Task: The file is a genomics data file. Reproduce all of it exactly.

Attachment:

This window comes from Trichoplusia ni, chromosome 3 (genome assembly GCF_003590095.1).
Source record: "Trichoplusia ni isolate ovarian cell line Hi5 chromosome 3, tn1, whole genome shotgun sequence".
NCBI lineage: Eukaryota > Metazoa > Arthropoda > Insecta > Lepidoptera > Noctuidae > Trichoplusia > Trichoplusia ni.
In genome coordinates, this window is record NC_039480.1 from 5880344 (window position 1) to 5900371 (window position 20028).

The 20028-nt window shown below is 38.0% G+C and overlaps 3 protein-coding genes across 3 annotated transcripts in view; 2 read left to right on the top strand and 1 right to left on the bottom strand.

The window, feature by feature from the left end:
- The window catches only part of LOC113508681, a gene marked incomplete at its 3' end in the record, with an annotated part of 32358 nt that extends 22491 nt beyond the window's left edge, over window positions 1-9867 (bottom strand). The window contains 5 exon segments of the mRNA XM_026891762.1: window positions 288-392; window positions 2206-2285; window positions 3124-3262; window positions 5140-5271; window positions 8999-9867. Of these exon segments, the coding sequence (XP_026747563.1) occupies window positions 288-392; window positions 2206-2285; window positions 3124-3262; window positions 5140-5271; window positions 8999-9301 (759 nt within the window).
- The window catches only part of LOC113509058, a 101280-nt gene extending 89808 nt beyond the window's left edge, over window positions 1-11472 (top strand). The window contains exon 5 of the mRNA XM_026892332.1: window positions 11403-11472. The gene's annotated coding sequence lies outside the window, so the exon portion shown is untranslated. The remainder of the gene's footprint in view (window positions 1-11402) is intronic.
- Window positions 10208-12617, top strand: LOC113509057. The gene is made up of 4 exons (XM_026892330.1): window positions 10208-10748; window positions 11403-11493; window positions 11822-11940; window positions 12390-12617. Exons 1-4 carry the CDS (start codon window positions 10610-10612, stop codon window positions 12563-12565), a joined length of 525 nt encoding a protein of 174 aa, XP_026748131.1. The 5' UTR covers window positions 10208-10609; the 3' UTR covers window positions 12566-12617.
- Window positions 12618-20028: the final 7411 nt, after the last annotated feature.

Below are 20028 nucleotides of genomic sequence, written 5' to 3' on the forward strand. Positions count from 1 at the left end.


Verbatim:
This window comes from Trichoplusia ni, chromosome 3 (genome assembly GCF_003590095.1).
Source record: "Trichoplusia ni isolate ovarian cell line Hi5 chromosome 3, tn1, whole genome shotgun sequence".
NCBI lineage: Eukaryota > Metazoa > Arthropoda > Insecta > Lepidoptera > Noctuidae > Trichoplusia > Trichoplusia ni.
In genome coordinates, this window is record NC_039480.1 from 5880344 (window position 1) to 5900371 (window position 20028).

The 20028-nt window shown below is 38.0% G+C and overlaps 3 protein-coding genes across 3 annotated transcripts in view; 2 read left to right on the top strand and 1 right to left on the bottom strand.

The window, feature by feature from the left end:
- The window catches only part of LOC113508681, a gene marked incomplete at its 3' end in the record, with an annotated part of 32358 nt that extends 22491 nt beyond the window's left edge, over window positions 1-9867 (bottom strand). The window contains 5 exon segments of the mRNA XM_026891762.1: window positions 288-392; window positions 2206-2285; window positions 3124-3262; window positions 5140-5271; window positions 8999-9867. Of these exon segments, the coding sequence (XP_026747563.1) occupies window positions 288-392; window positions 2206-2285; window positions 3124-3262; window positions 5140-5271; window positions 8999-9301 (759 nt within the window).
- The window catches only part of LOC113509058, a 101280-nt gene extending 89808 nt beyond the window's left edge, over window positions 1-11472 (top strand). The window contains exon 5 of the mRNA XM_026892332.1: window positions 11403-11472. The gene's annotated coding sequence lies outside the window, so the exon portion shown is untranslated. The remainder of the gene's footprint in view (window positions 1-11402) is intronic.
- Window positions 10208-12617, top strand: LOC113509057. The gene is made up of 4 exons (XM_026892330.1): window positions 10208-10748; window positions 11403-11493; window positions 11822-11940; window positions 12390-12617. Exons 1-4 carry the CDS (start codon window positions 10610-10612, stop codon window positions 12563-12565), a joined length of 525 nt encoding a protein of 174 aa, XP_026748131.1. The 5' UTR covers window positions 10208-10609; the 3' UTR covers window positions 12566-12617.
- Window positions 12618-20028: the final 7411 nt, after the last annotated feature.

Below are 20028 nucleotides of genomic sequence, written 5' to 3' on the forward strand. Positions count from 1 at the left end.